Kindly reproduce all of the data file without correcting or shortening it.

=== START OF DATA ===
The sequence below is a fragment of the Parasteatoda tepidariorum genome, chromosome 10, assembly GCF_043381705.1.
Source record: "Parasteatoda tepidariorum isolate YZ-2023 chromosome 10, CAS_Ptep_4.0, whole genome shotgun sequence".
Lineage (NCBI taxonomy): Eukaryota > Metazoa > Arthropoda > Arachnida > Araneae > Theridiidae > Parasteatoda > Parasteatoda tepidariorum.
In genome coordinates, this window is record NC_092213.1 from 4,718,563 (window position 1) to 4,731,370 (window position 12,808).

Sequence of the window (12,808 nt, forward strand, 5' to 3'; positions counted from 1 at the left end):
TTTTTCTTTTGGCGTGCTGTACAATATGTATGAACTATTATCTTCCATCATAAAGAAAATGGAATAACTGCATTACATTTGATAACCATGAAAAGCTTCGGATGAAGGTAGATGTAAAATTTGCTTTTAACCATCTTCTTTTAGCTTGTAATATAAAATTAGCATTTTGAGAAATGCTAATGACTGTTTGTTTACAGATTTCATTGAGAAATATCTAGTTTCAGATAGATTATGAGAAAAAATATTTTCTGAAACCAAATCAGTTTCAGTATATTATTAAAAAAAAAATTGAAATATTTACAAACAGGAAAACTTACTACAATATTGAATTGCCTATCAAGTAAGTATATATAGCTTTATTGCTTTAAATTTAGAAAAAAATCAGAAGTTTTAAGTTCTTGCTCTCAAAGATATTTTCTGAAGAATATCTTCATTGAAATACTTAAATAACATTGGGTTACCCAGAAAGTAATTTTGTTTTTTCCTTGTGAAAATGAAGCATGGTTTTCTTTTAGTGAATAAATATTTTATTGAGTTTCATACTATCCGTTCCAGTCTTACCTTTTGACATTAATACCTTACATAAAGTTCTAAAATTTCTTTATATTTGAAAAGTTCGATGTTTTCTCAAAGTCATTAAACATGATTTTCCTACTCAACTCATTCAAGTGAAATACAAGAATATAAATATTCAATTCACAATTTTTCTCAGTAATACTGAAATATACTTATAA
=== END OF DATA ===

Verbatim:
The sequence below is a fragment of the Parasteatoda tepidariorum genome, chromosome 10, assembly GCF_043381705.1.
Source record: "Parasteatoda tepidariorum isolate YZ-2023 chromosome 10, CAS_Ptep_4.0, whole genome shotgun sequence".
Lineage (NCBI taxonomy): Eukaryota > Metazoa > Arthropoda > Arachnida > Araneae > Theridiidae > Parasteatoda > Parasteatoda tepidariorum.
In genome coordinates, this window is record NC_092213.1 from 4,718,563 (window position 1) to 4,731,370 (window position 12,808).

Sequence of the window (12,808 nt, forward strand, 5' to 3'; positions counted from 1 at the left end):
TTTTTCTTTTGGCGTGCTGTACAATATGTATGAACTATTATCTTCCATCATAAAGAAAATGGAATAACTGCATTACATTTGATAACCATGAAAAGCTTCGGATGAAGGTAGATGTAAAATTTGCTTTTAACCATCTTCTTTTAGCTTGTAATATAAAATTAGCATTTTGAGAAATGCTAATGACTGTTTGTTTACAGATTTCATTGAGAAATATCTAGTTTCAGATAGATTATGAGAAAAAATATTTTCTGAAACCAAATCAGTTTCAGTATATTATTAAAAAAAAAATTGAAATATTTACAAACAGGAAAACTTACTACAATATTGAATTGCCTATCAAGTAAGTATATATAGCTTTATTGCTTTAAATTTAGAAAAAAATCAGAAGTTTTAAGTTCTTGCTCTCAAAGATATTTTCTGAAGAATATCTTCATTGAAATACTTAAATAACATTGGGTTACCCAGAAAGTAATTTTGTTTTTTCCTTGTGAAAATGAAGCATGGTTTTCTTTTAGTGAATAAATATTTTATTGAGTTTCATACTATCCGTTCCAGTCTTACCTTTTGACATTAATACCTTACATAAAGTTCTAAAATTTCTTTATATTTGAAAAGTTCGATGTTTTCTCAAAGTCATTAAACATGATTTTCCTACTCAACTCATTCAAGTGAAATACAAGAATATAAATATTCAATTCACAATTTTTCTCAGTAATACTGAAATATACTTATAA